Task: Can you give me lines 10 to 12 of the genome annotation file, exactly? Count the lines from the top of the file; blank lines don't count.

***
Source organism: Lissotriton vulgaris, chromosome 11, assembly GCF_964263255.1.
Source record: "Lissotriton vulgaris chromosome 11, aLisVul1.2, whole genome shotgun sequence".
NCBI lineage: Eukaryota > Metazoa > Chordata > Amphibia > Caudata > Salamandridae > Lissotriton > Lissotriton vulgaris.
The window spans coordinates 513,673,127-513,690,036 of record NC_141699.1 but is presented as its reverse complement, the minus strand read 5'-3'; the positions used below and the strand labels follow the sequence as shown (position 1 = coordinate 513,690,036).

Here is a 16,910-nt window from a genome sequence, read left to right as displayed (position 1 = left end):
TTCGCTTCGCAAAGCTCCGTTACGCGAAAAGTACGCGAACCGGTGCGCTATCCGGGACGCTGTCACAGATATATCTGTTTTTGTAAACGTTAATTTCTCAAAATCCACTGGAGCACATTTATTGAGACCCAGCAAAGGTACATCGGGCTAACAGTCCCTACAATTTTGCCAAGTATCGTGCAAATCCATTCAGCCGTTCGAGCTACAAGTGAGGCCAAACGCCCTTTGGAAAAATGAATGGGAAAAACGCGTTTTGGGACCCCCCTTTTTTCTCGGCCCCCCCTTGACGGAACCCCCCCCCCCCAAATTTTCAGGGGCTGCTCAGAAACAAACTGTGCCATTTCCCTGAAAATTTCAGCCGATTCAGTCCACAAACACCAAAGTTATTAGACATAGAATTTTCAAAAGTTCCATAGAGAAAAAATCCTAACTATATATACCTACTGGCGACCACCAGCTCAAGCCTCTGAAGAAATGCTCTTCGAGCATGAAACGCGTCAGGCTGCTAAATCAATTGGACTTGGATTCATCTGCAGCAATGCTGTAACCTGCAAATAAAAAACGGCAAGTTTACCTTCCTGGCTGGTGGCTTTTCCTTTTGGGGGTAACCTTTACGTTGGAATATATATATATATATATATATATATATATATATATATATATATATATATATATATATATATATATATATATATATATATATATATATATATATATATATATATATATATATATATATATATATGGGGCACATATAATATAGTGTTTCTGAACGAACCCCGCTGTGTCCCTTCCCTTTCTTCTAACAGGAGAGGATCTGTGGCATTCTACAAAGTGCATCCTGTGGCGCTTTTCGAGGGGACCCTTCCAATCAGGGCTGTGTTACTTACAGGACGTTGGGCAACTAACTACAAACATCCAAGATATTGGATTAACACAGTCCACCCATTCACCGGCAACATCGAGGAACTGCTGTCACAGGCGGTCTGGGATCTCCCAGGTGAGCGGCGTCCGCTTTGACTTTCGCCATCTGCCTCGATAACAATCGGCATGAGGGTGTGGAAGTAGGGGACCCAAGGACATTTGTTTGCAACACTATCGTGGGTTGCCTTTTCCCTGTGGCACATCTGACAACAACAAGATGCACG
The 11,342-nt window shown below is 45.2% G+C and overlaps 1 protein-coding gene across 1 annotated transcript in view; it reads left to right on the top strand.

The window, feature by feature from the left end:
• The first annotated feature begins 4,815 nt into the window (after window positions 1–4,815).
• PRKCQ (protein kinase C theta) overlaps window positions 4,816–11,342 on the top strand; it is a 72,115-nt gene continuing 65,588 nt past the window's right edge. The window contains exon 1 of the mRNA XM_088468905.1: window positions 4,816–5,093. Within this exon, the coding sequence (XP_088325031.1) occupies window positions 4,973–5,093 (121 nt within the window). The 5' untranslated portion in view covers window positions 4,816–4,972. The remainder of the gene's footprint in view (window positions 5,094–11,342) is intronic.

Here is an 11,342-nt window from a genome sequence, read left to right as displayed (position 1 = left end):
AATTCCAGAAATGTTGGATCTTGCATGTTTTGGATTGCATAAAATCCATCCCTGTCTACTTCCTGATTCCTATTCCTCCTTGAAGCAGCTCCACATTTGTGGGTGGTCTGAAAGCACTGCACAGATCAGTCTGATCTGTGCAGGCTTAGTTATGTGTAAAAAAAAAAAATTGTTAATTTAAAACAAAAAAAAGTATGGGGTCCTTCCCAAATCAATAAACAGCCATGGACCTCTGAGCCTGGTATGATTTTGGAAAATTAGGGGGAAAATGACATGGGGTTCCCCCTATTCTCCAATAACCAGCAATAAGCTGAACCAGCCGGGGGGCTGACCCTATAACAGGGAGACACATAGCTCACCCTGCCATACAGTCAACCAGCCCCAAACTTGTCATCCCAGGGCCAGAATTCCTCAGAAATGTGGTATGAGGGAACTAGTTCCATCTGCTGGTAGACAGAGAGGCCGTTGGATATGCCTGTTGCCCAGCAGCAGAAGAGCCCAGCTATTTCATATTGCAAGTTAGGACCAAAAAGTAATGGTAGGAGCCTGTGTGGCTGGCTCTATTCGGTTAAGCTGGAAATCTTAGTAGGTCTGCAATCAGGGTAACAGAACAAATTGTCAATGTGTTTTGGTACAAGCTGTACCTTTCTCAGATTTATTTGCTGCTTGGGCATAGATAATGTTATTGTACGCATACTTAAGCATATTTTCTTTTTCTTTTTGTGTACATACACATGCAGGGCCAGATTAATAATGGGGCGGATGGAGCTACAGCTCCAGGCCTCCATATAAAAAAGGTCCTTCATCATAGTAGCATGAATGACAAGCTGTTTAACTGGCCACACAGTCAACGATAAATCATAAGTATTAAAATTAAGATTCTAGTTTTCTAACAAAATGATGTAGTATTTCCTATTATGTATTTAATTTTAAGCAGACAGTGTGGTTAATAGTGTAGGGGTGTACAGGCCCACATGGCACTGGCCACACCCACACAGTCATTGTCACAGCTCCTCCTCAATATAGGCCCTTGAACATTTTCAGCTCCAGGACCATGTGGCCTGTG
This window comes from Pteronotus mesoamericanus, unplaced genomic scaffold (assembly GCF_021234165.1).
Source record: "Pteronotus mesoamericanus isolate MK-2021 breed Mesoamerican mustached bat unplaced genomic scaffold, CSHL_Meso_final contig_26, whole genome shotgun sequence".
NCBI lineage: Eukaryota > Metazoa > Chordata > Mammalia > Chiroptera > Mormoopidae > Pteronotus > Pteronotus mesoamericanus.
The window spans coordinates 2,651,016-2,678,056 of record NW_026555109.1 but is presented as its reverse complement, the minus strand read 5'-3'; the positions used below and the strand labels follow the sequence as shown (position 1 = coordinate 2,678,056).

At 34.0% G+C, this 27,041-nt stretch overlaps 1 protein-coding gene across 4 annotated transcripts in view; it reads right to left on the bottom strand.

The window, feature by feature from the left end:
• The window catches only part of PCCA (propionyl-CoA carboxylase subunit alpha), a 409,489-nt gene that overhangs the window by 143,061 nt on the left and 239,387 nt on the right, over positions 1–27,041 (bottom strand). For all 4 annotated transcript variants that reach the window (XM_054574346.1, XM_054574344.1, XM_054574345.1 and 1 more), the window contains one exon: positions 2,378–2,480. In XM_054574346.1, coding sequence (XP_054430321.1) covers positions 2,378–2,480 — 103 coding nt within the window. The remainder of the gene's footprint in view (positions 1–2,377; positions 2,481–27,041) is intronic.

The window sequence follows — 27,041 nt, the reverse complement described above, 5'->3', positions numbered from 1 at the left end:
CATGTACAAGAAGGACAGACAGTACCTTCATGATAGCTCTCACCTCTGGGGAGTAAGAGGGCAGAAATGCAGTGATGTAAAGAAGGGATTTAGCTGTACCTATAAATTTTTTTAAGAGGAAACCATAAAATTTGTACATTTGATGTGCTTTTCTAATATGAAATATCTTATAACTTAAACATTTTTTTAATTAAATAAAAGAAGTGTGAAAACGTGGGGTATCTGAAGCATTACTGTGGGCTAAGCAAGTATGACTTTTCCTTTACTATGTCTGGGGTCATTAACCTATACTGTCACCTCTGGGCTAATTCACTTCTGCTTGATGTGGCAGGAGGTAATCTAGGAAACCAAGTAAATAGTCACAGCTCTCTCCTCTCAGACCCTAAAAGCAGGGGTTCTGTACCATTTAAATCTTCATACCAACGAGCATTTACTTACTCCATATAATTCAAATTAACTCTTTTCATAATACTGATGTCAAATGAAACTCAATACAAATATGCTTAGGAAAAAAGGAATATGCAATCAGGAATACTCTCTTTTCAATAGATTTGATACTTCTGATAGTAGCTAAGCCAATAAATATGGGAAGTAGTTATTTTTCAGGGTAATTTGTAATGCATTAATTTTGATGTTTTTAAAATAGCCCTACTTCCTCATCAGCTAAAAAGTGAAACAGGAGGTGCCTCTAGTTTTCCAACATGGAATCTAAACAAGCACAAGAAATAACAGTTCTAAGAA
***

• PRKCQ (protein kinase C theta) overlaps window positions 4,816–11,342 on the top strand; it is a 72,115-nt gene continuing 65,588 nt past the window's right edge. The window contains exon 1 of the mRNA XM_088468905.1: window positions 4,816–5,093. Within this exon, the coding sequence (XP_088325031.1) occupies window positions 4,973–5,093 (121 nt within the window). The 5' untranslated portion in view covers window positions 4,816–4,972. The remainder of the gene's footprint in view (window positions 5,094–11,342) is intronic.

Here is an 11,342-nt window from a genome sequence, read left to right as displayed (position 1 = left end):
AATTCCAGAAATGTTGGATCTTGCATGTTTTGGATTGCATAAAATCCATCCCTGTCTACTTCCTGATTCCTATTCCTCCTTGAAGCAGCTCCACATTTGTGGGTGGTCTGAAAGCACTGCACAGATCAGTCTGATCTGTGCAGGCTTAGTTATGTGTAAAAAAAAAAAATTGTTAATTTAAAACAAAAAAAAGTATGGGGTCCTTCCCAAATCAATAAACAGCCATGGACCTCTGAGCCTGGTATGATTTTGGAAAATTAGGGGGAAAATGACATGGGGTTCCCCCTATTCTCCAATAACCAGCAATAAGCTGAACCAGCCGGGGGGCTGACCCTATAACAGGGAGACACATAGCTCACCCTGCCATACAGTCAACCAGCCCCAAACTTGTCATCCCAGGGCCAGAATTCCTCAGAAATGTGGTATGAGGGAACTAGTTCCATCTGCTGGTAGACAGAGAGGCCGTTGGATATGCCTGTTGCCCAGCAGCAGAAGAGCCCAGCTATTTCATATTGCAAGTTAGGACCAAAAAGTAATGGTAGGAGCCTGTGTGGCTGGCTCTATTCGGTTAAGCTGGAAATCTTAGTAGGTCTGCAATCAGGGTAACAGAACAAATTGTCAATGTGTTTTGGTACAAGCTGTACCTTTCTCAGATTTATTTGCTGCTTGGGCATAGATAATGTTATTGTACGCATACTTAAGCATATTTTCTTTTTCTTTTTGTGTACATACACATGCAGGGCCAGATTAATAATGGGGCGGATGGAGCTACAGCTCCAGGCCTCCATATAAAAAAGGTCCTTCATCATAGTAGCATGAATGACAAGCTGTTTAACTGGCCACACAGTCAACGATAAATCATAAGTATTAAAATTAAGATTCTAGTTTTCTAACAAAATGATGTAGTATTTCCTATTATGTATTTAATTTTAAGCAGACAGTGTGGTTAATAGTGTAGGGGTGTACAGGCCCACATGGCACTGGCCACACCCACACAGTCATTGTCACAGCTCCTCCTCAATATAGGCCCTTGAACATTTTCAGCTCCAGGACCATGTGGCCTGTG